United States District Court, S.D. California
June 20, 2014
SHELVEEN SHRANEEL SINGH, Petitioner,
UNITED STATES OF AMERICA, Respondent. Criminal Case No. 12-CR-4031 BEN-2
ORDER DENYING 28 U.S.C. § 2255 MOTION
ROGER T. BENITEZ, District Judge.
Petitioner Shelveen Shraneel Singh moves pursuant to 28 U.S.C. § 2255 for a reduction in his sentence. For the reasons discussed below, the Motion is DENIED.
Petitioner worked at Global Financial Group, Inc. from October 2009 to August 2010. While working at Global Financial Group, Petitioner used false promises and misrepresentations to induce homeowners to purchase loan modification services.
On September 27, 2012, a federal grand jury returned a 50-count indictment against four individuals, including Petitioner. The indictment charged Petitioner with one count of conspiracy to commit mail and wire fraud under 18 U.S.C. § 1349, 11 counts of mail fraud under 18 U.S.C. § 1341, and 37 counts of wire fraud under 18 U.S.C. § 1343. Petitioner was arrested the following day in Riverside County, and he made his initial appearance the same day before Magistrate Judge David T. Bristow in the United States District Court for the Central District of California. Judge Bristow set a $100, 000 appearance bond and imposed pre-trial release conditions, which required Petitioner to abstain from engaging in telemarketing and solicitation activities. (Opp'n, Ex. 2.)
While on pre-trial release, Petitioner engaged in activities that would have constituted a violation of his pre-trial release conditions. On April 10, 2013, the United States Probation Office petitioned the Court for an Order to Show Cause (OSC) as to why Petitioner's pre-trial release should not be revoked. The OSC alleged that Petitioner engaged in telemarketing and solicitation activities. ( Id., Ex. 4.)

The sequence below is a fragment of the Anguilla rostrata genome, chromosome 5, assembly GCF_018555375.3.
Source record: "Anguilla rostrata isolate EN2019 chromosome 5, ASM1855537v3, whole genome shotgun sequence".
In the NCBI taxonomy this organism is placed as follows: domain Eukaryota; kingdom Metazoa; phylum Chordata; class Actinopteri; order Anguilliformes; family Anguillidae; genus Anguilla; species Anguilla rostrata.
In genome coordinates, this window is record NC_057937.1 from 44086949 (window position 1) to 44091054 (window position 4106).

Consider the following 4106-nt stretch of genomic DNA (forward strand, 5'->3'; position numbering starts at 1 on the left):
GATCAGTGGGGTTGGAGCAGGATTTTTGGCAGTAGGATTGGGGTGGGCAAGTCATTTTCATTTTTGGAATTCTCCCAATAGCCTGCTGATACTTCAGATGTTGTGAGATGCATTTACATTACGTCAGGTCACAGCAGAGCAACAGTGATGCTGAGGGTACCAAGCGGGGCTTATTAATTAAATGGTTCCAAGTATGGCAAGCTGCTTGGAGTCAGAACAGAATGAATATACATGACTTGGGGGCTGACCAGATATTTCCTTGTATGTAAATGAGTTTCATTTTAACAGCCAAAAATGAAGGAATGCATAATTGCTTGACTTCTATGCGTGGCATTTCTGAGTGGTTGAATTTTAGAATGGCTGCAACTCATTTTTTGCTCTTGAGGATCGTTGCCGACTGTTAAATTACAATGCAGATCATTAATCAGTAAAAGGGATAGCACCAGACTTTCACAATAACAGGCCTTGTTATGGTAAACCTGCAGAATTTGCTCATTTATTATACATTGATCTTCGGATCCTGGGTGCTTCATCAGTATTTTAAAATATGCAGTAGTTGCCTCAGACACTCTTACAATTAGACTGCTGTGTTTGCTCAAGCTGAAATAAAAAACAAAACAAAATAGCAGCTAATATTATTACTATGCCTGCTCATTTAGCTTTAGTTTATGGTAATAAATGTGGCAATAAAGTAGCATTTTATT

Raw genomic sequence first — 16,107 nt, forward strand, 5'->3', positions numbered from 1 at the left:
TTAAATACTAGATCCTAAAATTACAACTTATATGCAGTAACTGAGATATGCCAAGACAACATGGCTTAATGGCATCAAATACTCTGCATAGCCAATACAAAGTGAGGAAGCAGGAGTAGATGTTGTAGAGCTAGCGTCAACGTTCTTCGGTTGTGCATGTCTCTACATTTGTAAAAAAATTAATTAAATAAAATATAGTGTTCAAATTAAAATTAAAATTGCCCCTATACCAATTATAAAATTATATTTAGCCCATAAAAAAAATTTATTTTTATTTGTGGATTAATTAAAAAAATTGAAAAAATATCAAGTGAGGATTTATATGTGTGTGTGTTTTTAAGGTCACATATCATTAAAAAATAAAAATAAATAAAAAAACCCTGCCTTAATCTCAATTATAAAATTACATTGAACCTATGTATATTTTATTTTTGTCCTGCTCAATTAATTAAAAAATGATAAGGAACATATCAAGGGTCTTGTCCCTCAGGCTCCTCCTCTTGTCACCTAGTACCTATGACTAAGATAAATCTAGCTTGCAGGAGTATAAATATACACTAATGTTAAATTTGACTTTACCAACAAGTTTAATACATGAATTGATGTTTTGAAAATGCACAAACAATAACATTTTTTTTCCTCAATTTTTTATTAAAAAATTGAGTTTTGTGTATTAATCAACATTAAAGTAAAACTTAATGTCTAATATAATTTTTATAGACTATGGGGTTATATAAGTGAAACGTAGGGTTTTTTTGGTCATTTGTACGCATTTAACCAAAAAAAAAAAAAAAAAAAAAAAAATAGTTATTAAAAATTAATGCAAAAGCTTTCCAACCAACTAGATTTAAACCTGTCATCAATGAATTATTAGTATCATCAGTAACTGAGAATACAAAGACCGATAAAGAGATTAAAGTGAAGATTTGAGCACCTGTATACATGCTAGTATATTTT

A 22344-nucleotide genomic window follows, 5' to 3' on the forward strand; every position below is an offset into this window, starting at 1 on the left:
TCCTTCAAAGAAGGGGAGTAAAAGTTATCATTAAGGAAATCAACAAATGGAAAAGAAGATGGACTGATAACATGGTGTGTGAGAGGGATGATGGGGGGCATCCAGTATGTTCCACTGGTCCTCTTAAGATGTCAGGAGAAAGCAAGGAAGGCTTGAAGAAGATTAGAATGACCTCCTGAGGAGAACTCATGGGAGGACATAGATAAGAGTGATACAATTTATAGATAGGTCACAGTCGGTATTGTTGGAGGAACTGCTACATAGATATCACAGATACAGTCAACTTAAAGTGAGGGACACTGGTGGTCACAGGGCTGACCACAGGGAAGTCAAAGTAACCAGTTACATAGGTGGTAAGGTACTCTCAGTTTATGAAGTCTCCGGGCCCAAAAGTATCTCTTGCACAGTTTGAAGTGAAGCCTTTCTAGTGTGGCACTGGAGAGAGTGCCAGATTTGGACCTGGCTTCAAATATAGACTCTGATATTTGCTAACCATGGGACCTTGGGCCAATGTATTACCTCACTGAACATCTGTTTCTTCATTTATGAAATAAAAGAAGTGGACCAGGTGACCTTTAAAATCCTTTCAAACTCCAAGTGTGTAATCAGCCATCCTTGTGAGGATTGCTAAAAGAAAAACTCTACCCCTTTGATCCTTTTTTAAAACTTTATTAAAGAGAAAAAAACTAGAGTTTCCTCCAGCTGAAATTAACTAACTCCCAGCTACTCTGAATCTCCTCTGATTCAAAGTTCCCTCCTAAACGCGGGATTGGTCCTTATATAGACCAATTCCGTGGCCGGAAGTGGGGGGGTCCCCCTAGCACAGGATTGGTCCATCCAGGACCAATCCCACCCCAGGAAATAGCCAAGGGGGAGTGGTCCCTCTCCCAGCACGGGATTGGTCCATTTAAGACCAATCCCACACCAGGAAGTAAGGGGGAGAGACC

At the OSC hearing, the United States was prepared to present witnesses who would testify regarding Petitioner's breach of his pre-trial release conditions. Because Petitioner had chosen earlier to voluntarily admit the misconduct, however, the United States agreed to dismiss the petition as long as the pretrial release conditions were modified as follows: (1) the bond was increased from $100, 000 to a $150, 000 personal appearance bond; (2) Petitioner agreed to home confinement until sentencing with GPS monitoring, and (3) Petitioner agreed not to engage in any sales or marketing of any kind. Magistrate Judge Nita Stormes agreed with the recommendations, dismissed the petition, and modified the pre-trial release conditions as requested.
On May 16, 2013, Petitioner, represented by Attorney Charles Rees, entered into a plea agreement with the United States. As part of the agreement, Petitioner waived his right to appeal or collaterally attack his conviction or sentence. The Plea Agreement states: "In exchange for the Government's concessions in this plea agreement... defendant  waives, to the full extent of the law, any right to appeal or to collaterally attack his sentence, except a post-conviction collateral attack based on a claim of ineffective assistance of counsel, unless the Court imposes a custodial sentence above the high end of the guideline range recommended by the Government pursuant to this agreement at the time of sentencing." ( Id. at 17-18.)